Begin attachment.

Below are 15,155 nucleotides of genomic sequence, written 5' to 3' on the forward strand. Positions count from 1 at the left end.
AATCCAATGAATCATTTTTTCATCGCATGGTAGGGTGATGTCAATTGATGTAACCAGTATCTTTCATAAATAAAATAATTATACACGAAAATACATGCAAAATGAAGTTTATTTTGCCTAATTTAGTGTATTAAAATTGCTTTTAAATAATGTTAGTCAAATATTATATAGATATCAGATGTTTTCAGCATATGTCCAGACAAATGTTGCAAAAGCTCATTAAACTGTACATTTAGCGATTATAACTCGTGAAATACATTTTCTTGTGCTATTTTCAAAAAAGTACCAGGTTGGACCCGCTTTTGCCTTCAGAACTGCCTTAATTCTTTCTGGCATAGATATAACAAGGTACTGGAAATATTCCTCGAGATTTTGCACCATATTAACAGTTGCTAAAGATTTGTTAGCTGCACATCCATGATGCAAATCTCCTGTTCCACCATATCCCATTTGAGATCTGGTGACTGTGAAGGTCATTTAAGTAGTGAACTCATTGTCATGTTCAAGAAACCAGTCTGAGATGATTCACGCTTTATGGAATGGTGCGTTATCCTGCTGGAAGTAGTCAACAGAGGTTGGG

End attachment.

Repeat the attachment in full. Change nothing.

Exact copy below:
Below are 15,155 nucleotides of genomic sequence, written 5' to 3' on the forward strand. Positions count from 1 at the left end.
AATCCAATGAATCATTTTTTCATCGCATGGTAGGGTGATGTCAATTGATGTAACCAGTATCTTTCATAAATAAAATAATTATACACGAAAATACATGCAAAATGAAGTTTATTTTGCCTAATTTAGTGTATTAAAATTGCTTTTAAATAATGTTAGTCAAATATTATATAGATATCAGATGTTTTCAGCATATGTCCAGACAAATGTTGCAAAAGCTCATTAAACTGTACATTTAGCGATTATAACTCGTGAAATACATTTTCTTGTGCTATTTTCAAAAAAGTACCAGGTTGGACCCGCTTTTGCCTTCAGAACTGCCTTAATTCTTTCTGGCATAGATATAACAAGGTACTGGAAATATTCCTCGAGATTTTGCACCATATTAACAGTTGCTAAAGATTTGTTAGCTGCACATCCATGATGCAAATCTCCTGTTCCACCATATCCCATTTGAGATCTGGTGACTGTGAAGGTCATTTAAGTAGTGAACTCATTGTCATGTTCAAGAAACCAGTCTGAGATGATTCACGCTTTATGGAATGGTGCGTTATCCTGCTGGAAGTAGTCAACAGAGGTTGGG